In 2008 and 2009, he came up with his 29th and 30th books - ‘Indignation’ and ‘The Humbling’. While the former is set during the period of Korean War in 1951, the latter depicts the story of the last performance of Simon Axler.
In 2010, he came out with his 31st book, ‘Nemesis’ thus coming up with the final of the four short novels including, ‘Everyman’, ‘Indignation’ and ‘The Humbling’.
Awards & Achievements
He has twice won the National Book Award for ‘Goodbye, Columbus’ and Sabbath’s Theatre’. In 1986 and 1991, he won the National Book Critics Circle Award for ‘The Counterlife’ and ‘Patrimony’ respectively.
He was bestowed with the PEN/Faulkner Award for 'Operation Shylock’ in 1994. He received the prized award in 2001 for ‘The Human Stain’ and in 2007 for ‘Everyman’.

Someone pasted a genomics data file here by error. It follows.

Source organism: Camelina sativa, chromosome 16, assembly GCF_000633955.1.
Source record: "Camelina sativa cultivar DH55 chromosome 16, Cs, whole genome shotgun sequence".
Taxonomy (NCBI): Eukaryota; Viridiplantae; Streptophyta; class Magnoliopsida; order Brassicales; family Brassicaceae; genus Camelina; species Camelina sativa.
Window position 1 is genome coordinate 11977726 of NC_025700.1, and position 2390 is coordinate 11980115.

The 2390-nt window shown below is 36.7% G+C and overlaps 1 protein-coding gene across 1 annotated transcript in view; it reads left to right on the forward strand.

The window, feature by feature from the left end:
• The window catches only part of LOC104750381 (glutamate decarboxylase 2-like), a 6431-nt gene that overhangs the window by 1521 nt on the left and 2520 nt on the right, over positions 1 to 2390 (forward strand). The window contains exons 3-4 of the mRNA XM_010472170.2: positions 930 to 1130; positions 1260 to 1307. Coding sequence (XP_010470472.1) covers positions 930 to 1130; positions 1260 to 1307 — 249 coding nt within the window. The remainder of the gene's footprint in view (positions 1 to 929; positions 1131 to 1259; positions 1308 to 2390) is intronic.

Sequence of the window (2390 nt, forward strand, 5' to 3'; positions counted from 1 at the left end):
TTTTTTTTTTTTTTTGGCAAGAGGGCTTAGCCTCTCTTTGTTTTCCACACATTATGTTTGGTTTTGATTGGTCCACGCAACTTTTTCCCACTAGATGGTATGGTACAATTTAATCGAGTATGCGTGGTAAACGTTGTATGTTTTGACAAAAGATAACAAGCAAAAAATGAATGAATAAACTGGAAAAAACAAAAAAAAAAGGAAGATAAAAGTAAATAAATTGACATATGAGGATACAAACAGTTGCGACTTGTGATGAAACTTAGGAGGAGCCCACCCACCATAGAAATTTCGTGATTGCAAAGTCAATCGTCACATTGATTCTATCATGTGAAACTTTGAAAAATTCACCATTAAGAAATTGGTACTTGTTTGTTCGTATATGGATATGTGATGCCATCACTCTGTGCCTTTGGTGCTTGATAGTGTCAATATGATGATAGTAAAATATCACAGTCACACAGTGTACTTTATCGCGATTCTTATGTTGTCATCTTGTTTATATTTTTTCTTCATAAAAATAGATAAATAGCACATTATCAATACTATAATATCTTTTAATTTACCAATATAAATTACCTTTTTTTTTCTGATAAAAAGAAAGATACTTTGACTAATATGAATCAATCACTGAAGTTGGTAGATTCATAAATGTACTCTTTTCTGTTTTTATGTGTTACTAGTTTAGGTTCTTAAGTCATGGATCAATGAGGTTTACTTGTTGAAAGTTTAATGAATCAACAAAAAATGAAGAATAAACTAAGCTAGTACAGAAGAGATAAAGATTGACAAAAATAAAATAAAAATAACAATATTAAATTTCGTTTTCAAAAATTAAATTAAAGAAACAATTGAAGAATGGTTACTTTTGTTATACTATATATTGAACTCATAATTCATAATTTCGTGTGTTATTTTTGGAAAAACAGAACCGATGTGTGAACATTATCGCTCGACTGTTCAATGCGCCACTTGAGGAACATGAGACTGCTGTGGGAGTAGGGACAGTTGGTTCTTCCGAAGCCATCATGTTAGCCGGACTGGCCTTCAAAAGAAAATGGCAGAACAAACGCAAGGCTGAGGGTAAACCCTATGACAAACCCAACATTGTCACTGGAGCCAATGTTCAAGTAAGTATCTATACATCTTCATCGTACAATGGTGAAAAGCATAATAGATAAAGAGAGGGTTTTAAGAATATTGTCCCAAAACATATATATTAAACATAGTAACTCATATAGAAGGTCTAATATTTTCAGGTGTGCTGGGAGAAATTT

In 1998, he was conferred with the prestigious Pulitzer Prize for the novel, ‘American Pastoral’. In the same year, he received the National Medal of Arts.
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In 2001, he received the inaugural Franz Kafka Prize.
In 2002, he won the coveted Medal for Distinguished Contribution to American Literature by the National Book Foundation.
In 2003, the Harvard University bestowed upon him an Honorary Doctorate of Letters.
In 2011, he received the National Humanities Medal for 2010. The same year, he was conferred with the prestigious Man Booker International Prize.
In 2012, he won the Price of Asturias Awards for literature.
In 2013, he was made Commander of the Legion of Honor by the Republic of France.
Personal Life & Legacy
It was during his years at Chicago that he met novelist Margaret Martinson in 1956. Three years thence, the two went into the wedlock in 1959.
The couple annulled their marriage in 1963. However, a tragic car accident caused Martinson’s death in 1968. The incident caused him much grief and left a lasting impression on his works. She was an inspiration for many of his female characters.
In 1990, he took the marital vows again with long-time companion and English actress Claire Bloom. However, the unison did not last long as the two separated in 1994.